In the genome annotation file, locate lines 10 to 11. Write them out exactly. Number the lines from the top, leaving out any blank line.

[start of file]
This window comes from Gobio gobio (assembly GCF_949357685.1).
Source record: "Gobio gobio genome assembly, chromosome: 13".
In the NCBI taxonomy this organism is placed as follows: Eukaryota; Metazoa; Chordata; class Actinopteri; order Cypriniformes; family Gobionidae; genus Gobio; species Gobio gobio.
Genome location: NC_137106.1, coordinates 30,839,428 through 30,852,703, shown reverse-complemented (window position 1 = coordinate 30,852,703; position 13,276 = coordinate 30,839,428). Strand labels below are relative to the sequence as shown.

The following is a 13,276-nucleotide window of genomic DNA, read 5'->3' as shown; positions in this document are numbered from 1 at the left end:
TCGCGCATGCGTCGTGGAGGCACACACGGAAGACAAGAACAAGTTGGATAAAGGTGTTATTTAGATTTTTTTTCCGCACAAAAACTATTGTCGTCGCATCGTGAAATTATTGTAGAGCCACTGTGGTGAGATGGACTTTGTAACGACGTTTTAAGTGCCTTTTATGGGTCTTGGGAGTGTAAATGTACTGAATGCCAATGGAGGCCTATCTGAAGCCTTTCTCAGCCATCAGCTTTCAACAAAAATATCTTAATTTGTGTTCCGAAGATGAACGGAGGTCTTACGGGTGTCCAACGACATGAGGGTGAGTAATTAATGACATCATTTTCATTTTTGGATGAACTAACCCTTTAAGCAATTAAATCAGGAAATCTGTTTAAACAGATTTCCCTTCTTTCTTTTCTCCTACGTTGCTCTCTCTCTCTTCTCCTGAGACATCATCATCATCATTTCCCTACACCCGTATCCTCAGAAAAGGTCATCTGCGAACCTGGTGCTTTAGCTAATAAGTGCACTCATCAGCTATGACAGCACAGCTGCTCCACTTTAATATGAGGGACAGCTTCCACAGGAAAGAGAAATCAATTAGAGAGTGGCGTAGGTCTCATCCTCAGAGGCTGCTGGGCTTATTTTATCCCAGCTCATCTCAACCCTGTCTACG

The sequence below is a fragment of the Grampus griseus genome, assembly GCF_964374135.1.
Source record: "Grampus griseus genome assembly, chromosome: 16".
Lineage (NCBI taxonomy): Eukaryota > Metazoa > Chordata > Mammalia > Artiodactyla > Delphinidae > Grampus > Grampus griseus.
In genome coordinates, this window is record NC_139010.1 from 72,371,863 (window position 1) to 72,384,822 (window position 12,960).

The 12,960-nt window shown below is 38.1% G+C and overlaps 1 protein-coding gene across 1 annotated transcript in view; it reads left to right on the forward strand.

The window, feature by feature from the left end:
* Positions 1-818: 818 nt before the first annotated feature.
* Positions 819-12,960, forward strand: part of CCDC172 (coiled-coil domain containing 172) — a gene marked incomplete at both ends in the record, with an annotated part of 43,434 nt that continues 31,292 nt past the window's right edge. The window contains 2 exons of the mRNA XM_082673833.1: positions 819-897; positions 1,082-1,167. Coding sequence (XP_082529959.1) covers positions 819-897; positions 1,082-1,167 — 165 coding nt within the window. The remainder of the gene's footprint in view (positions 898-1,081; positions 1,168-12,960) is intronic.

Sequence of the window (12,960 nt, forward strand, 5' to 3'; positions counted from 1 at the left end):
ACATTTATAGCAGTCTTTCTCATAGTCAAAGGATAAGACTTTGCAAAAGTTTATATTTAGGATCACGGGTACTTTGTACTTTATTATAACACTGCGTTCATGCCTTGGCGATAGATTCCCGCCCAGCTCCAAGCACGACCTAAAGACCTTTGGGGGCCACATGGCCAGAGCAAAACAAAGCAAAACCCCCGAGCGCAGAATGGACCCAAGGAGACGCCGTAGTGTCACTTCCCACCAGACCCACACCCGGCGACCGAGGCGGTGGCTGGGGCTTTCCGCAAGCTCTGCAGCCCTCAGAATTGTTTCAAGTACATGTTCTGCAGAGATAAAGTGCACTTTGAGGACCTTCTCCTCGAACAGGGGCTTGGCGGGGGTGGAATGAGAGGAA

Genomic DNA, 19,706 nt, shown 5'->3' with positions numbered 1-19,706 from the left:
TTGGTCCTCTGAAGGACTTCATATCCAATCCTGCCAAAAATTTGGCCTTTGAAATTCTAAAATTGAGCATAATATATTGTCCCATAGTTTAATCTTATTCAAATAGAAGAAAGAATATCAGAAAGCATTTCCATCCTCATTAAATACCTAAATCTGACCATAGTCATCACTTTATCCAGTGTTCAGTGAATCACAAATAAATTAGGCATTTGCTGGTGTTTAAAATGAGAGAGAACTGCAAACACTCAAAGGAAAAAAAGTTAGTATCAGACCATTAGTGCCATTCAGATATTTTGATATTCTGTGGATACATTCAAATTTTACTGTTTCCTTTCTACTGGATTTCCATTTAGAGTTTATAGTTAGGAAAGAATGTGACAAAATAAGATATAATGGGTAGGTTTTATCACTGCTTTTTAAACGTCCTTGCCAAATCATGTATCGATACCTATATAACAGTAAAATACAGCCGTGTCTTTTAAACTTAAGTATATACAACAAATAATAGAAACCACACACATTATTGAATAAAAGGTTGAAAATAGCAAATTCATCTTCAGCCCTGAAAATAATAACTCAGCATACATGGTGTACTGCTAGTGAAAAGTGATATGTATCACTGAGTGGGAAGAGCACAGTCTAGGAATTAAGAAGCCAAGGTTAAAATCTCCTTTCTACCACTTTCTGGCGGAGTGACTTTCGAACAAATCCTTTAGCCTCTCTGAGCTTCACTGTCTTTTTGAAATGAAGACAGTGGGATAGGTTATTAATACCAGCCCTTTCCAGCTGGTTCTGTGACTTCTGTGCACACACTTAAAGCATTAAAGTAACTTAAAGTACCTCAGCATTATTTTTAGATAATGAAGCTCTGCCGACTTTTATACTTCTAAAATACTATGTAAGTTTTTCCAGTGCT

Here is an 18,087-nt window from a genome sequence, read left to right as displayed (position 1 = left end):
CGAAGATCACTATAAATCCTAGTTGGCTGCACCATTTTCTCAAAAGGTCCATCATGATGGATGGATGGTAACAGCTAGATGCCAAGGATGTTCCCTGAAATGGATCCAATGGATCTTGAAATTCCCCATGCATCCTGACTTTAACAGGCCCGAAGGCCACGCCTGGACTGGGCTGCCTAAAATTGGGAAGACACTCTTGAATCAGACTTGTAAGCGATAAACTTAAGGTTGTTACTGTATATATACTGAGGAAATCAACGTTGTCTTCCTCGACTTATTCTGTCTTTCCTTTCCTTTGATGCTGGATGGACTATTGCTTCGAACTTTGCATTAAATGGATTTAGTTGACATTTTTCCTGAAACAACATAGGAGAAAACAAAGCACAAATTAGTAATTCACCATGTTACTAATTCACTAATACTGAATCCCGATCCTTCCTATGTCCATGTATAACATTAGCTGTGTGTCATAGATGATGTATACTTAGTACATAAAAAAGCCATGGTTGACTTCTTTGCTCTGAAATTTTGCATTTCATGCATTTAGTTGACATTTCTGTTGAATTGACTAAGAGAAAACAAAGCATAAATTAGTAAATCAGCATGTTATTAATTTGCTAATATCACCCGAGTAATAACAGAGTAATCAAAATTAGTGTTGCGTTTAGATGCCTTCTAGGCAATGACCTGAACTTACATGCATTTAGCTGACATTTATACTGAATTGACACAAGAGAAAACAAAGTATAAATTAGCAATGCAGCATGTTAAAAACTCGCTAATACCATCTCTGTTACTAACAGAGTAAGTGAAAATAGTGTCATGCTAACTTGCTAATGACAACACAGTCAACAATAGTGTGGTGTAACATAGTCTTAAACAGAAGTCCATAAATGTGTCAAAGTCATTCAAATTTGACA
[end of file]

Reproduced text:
In genome coordinates, this window is record NC_139010.1 from 72,371,863 (window position 1) to 72,384,822 (window position 12,960).

The 12,960-nt window shown below is 38.1% G+C and overlaps 1 protein-coding gene across 1 annotated transcript in view; it reads left to right on the forward strand.